Tyndale never had the satisfaction of completing his English Bible; but during his imprisonment, he may have learned that a complete translation, based largely upon his own, had actually been produced. The credit for this achievement, the first complete printed English Bible, is due to Miles Coverdale (1488-1569), afterward bishop of Exeter (1551-1553).
The details of its production are obscure. Coverdale met Tyndale in Hamburg, Germany in 1529, and is said to have assisted him in the translation of the Pentateuch. His own work was done under the patronage of Oliver Cromwell, who was anxious for the publication of an English Bible; and it was no doubt forwarded by the action of Convocation, which, under Archbishop Cranmer's leading, had petitioned in 1534 for the undertaking of such a work.
Coverdale's Bible was probably printed by Froschover in Zurich, Switzerland and was published at the end of 1535, with a dedication to Henry VIII. By this time, the conditions were more favorable to a Protestant Bible than they had been in 1525. Henry had finally broken with the Pope and had committed himself to the principle of an English Bible. Coverdale's work was accordingly tolerated by authority, and when the second edition of it appeared in 1537 (printed by an English printer, Nycolson of Southwark), it bore on its title-page the words, "Set forth with the King's most gracious license." In licensing Coverdale's translation, King Henry probably did not know how far he was sanctioning the work of Tyndale, which he had previously condemned.
In the New Testament, in particular, Tyndale's version is the basis of Coverdale's, and to a somewhat less extent this is also the case in the Pentateuch and Jonah; but Coverdale revised the work of his predecessor with the help of the Zurich German Bible of Zwingli and others (1524-1529), a Latin version by Pagninus, the Vulgate, and Luther. In his preface, he explicitly disclaims originality as a translator, and there is no sign that he made any noticeable use of the Greek and Hebrew; but he used the available Latin, German, and English versions with judgment. In the parts of the Old Testament which Tyndale had not published he appears to have translated mainly from the Zurich Bible. [Coverdale's Bible of 1535 was reprinted by Bagster, 1838.]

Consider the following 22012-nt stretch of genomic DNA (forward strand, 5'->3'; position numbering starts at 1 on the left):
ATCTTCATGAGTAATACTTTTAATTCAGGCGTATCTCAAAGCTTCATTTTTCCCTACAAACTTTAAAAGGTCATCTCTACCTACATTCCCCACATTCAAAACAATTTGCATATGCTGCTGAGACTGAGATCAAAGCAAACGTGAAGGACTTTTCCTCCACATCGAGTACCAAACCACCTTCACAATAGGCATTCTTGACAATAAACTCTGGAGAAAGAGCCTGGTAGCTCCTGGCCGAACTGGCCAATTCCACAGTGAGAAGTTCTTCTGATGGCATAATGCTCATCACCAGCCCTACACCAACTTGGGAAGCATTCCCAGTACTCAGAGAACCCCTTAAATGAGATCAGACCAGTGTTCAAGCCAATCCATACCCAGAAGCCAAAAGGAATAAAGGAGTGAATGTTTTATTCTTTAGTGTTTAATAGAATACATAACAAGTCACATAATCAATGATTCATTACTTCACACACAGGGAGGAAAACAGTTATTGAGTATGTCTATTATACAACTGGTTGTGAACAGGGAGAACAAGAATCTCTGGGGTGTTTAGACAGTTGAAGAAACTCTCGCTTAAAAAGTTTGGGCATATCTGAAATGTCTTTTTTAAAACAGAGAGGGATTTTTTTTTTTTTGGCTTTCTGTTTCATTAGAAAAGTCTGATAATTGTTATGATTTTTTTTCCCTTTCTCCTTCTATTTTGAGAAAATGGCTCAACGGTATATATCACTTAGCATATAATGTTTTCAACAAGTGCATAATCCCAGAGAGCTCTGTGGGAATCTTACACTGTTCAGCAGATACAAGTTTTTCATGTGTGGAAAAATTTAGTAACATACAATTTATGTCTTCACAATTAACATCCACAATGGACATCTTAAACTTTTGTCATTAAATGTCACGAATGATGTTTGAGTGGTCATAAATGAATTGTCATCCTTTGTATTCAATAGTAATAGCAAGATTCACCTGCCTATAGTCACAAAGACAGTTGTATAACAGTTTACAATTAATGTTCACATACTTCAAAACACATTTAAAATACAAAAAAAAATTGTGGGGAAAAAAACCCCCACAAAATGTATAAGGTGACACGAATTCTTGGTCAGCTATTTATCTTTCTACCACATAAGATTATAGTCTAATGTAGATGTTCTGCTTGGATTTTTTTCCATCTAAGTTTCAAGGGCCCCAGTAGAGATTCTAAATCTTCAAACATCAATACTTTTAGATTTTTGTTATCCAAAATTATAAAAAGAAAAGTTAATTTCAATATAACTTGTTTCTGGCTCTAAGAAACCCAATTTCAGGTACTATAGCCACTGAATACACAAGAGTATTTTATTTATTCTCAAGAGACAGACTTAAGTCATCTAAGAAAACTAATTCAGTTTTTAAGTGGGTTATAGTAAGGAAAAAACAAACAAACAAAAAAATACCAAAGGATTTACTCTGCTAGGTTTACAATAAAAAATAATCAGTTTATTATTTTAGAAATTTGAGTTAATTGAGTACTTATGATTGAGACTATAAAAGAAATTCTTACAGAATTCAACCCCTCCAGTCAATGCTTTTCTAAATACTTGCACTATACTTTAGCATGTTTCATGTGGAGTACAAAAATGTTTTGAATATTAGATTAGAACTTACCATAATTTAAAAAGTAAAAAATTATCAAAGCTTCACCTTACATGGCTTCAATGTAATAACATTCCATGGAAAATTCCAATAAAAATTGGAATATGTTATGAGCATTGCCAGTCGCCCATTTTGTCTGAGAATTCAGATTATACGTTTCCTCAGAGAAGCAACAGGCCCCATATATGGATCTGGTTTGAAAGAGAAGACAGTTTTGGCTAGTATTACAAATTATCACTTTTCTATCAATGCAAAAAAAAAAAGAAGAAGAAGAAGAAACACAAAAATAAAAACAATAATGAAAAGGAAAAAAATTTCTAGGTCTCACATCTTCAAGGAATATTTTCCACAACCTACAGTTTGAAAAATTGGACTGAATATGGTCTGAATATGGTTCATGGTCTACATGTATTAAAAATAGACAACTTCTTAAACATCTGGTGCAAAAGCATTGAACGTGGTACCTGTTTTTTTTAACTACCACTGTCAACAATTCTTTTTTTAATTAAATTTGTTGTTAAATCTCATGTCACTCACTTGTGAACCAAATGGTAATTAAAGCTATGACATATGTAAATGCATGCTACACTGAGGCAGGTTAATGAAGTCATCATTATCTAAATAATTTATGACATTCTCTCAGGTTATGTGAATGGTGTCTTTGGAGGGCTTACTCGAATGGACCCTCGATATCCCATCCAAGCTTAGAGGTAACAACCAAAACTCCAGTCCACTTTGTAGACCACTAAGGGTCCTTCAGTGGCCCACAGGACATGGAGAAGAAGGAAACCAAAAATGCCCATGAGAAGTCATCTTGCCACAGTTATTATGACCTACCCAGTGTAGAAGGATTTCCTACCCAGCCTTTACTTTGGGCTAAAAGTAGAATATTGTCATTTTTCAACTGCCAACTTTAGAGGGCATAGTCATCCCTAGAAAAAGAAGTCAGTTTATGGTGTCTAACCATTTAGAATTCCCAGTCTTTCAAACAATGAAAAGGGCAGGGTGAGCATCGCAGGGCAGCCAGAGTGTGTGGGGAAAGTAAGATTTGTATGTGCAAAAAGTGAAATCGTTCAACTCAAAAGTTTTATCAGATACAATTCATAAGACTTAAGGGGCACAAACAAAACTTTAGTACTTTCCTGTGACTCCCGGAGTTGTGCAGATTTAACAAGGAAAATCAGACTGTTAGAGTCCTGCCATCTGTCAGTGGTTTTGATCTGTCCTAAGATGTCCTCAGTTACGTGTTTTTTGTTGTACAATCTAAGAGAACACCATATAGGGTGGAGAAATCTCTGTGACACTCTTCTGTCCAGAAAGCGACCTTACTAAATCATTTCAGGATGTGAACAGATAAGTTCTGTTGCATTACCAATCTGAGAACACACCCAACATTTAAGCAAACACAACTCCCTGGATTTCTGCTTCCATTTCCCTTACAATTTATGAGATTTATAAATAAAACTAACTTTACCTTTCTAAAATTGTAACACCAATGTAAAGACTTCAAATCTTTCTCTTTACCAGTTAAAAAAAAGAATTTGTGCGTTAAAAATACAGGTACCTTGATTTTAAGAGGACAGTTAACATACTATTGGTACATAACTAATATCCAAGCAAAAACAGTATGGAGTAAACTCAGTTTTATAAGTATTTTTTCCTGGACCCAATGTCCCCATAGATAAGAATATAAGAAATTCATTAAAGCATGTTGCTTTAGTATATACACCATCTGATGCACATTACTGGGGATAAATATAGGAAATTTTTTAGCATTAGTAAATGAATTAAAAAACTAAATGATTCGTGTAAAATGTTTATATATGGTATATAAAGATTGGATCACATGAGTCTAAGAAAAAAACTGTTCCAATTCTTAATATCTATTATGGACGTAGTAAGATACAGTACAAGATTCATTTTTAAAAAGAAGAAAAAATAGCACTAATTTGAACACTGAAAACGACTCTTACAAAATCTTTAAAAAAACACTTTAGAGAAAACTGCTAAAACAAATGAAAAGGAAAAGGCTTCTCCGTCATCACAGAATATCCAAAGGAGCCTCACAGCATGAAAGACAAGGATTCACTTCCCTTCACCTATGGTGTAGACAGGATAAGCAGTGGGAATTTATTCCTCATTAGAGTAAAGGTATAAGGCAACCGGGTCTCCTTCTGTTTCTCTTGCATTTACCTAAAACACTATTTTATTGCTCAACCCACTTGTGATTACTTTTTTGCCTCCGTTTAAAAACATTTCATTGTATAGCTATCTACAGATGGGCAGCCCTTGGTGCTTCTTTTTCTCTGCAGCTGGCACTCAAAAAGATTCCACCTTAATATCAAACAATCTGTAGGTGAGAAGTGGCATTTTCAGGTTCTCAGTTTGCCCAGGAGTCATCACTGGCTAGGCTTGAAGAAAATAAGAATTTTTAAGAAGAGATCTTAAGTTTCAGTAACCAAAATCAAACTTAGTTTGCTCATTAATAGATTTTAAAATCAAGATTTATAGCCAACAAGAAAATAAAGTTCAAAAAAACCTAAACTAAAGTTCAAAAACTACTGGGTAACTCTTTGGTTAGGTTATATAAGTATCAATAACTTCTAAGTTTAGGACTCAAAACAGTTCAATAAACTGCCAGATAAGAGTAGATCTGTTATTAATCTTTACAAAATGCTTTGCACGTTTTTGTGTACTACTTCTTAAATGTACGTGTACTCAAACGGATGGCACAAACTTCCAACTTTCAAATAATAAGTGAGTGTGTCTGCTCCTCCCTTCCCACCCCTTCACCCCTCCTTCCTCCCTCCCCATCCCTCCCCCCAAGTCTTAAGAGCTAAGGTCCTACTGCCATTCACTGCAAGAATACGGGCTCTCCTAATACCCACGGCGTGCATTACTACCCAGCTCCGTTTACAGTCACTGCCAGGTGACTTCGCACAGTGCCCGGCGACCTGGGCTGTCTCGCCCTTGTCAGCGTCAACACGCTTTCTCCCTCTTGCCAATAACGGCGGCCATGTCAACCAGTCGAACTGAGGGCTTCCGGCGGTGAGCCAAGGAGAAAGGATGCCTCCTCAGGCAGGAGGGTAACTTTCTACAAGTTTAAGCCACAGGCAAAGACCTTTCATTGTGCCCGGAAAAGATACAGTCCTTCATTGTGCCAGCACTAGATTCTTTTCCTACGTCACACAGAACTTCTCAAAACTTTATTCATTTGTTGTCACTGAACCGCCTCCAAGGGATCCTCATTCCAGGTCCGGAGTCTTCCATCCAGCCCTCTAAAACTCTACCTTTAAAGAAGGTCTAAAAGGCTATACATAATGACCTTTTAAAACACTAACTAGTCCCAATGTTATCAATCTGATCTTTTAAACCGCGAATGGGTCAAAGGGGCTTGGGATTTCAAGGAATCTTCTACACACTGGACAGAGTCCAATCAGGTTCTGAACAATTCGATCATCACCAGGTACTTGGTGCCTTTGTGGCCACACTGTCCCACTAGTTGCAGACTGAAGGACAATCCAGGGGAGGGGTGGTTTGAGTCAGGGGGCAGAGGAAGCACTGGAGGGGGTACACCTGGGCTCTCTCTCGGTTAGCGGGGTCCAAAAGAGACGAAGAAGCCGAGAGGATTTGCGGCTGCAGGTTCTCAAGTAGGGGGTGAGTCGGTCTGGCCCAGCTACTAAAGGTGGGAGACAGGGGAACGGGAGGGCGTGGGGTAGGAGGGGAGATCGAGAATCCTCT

In one respect Coverdale's Bible was groundbreaking, namely, in the arrangement of the books of the. It is to Tyndale's example, no doubt, that the action of Coverdale is due. His Bible is divided into six parts -- (1) Pentateuch; (2) Joshua -- Esther; (3) Job -- "Solomon's Balettes" (i.e. Canticles); (4) Prophets; (5) "Apocrypha, the books and treatises which among the fathers of old are not reckoned to be of like authority with the other books of the Bible, neither are they found in the canon of the Hebrew"; (6) the New Testament. This represents the view generally taken by the Reformers, both in Germany and in England, and so far as concerns the English Bible, Coverdale's example was decisive.